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Mónica Guzmán

Stories at the intersection of tech and life from a boldly connected city.

February 19, 2013 at 3:31 PM

Toddlers and tech: ‘Whenever we denied her the tablet, we had an instant meltdown’

Now that tablets are on the media menu, parents have new decisions to make. How much “tablet time” is OK for kids? At what age? And what kind — the “shows” that just stare at them or the puzzles, games and books that keep them engaged?

In Sunday’s column I explored some of the current thinking about screens and kids — particularly toddlers. Pediatricians recommend no screen time for kids under the age of 2. But when screens are so tactile and interactive, does that still mean the same thing?

Reader Heath Hunnicutt emailed me his experience with his 21-month-old daughter, who began showing an interest in the family’s iPad at 9 months. It’s a fascinating account he was generous enough to let me share with you.

Here it is, in his own words:

My wife and I have a 21-month-old girl. We also have an Android tablet and an iPad.

An aside: The first time she saw a real printed page, she immediately tried to zoom in on it.  She touched it and made the “zoom” gesture.  This book wasn’t so great, it didn’t zoom.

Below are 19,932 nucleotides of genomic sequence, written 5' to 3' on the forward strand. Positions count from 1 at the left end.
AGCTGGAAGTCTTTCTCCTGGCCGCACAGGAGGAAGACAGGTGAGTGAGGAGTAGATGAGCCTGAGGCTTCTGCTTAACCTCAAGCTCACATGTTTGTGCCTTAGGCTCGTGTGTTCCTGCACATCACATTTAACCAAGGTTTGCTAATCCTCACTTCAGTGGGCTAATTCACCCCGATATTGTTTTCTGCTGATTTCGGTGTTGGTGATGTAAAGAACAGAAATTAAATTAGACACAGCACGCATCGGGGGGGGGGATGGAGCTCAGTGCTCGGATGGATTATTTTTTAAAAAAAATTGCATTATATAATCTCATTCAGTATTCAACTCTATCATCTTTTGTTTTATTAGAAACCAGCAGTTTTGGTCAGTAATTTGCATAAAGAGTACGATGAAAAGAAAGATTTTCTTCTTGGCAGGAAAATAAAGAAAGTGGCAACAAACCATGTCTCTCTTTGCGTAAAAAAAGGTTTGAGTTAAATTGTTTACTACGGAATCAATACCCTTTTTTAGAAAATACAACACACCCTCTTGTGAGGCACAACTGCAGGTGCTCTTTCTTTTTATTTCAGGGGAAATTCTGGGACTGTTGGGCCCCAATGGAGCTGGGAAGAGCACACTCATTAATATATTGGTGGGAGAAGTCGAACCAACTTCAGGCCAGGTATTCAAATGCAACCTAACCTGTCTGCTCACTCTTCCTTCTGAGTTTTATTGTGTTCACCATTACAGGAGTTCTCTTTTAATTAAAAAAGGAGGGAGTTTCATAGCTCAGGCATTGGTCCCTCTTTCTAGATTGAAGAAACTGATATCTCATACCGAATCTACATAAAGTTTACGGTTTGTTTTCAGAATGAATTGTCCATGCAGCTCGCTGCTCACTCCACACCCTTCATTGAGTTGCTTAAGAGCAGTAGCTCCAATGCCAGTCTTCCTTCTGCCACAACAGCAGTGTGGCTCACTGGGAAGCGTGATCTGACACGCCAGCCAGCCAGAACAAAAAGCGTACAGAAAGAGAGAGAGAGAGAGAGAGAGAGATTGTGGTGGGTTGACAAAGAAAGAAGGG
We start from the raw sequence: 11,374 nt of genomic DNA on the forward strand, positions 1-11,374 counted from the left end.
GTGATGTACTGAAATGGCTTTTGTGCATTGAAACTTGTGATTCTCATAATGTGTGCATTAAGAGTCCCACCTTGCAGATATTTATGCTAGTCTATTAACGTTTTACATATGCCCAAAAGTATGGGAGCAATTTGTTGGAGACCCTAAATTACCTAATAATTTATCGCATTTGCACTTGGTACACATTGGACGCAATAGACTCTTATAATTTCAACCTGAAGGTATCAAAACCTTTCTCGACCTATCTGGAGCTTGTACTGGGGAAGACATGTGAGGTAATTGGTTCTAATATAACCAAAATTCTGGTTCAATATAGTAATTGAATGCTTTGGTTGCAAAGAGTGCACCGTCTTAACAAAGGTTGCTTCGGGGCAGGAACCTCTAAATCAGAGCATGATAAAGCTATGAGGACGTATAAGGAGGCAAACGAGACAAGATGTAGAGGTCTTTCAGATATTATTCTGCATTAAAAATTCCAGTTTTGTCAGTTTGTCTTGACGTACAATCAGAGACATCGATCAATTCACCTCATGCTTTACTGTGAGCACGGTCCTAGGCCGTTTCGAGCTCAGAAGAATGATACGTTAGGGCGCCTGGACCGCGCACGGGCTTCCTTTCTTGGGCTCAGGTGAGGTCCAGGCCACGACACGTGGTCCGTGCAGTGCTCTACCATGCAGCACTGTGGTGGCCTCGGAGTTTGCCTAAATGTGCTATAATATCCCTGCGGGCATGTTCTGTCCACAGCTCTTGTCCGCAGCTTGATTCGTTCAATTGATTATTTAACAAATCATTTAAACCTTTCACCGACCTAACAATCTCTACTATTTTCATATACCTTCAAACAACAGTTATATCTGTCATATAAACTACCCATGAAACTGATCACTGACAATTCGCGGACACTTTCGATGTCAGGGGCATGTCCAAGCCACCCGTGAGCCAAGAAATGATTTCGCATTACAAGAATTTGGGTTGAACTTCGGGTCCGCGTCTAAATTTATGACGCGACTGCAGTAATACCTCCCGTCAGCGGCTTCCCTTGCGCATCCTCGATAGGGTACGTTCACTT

During the 9-12 month age, we were pretty enthused by our daughter’s interest in the iPad.

For example, the iPad app “Paint Sparkles” was great fun for her — fingerpainting without the mess. We had a piano keyboard app that was fun for her to jam on. We also had a “drum set” that she could bang on. Finally, there were some games which had music that she liked to dance to.

At first, this all seemed pretty good. We had to supervise in case she got into a situation where the app wanted an answer to something (e.g. “Do you really want to erase this drawing?”). She hadn’t yet learned to navigate the user interface.

But there were already some problems. The finger-painting app had an in-app purchase for “coloring book” style templates. Our daughter would often wind up there. Worse, the app had a bug which made it impossible to cancel out of this mode, without quitting the app. This was a frustration, but still the overall fun was worth it.

After a while, things got a little worse. First, she got better at navigating the UI and had a tendency to explore apps that were not fun for her. (Federal Register?  Wi-Fi signal monitor? etc.) Second, some of the fun apps published updates, and the updates added advertisement which ruined the experience for her. The piano app and the drums app added an ad to the top of the screen area, and she would frequently accidentally touch it. Some of the ads were even inappropriate for her age (e.g., games full of bloodshed, as depicted in the ad and the page it links to).

Also, as she aged, her ability to express preferences verbally developed. Because she would say “more tablet” at this point, she got even more tablet time than before.

Also, when she developed the ability to express her desire verbally, our entire relationship changed. Previously, when she asked for something and we didn’t give it to her, she could chalk that up to misunderstanding or ineffective communication. She really did not cry or complain when we denied her requests during that stage. Once she developed mini-sentences, that all changed. At that point, she understood when she was being denied. This is when the tantrums started for us.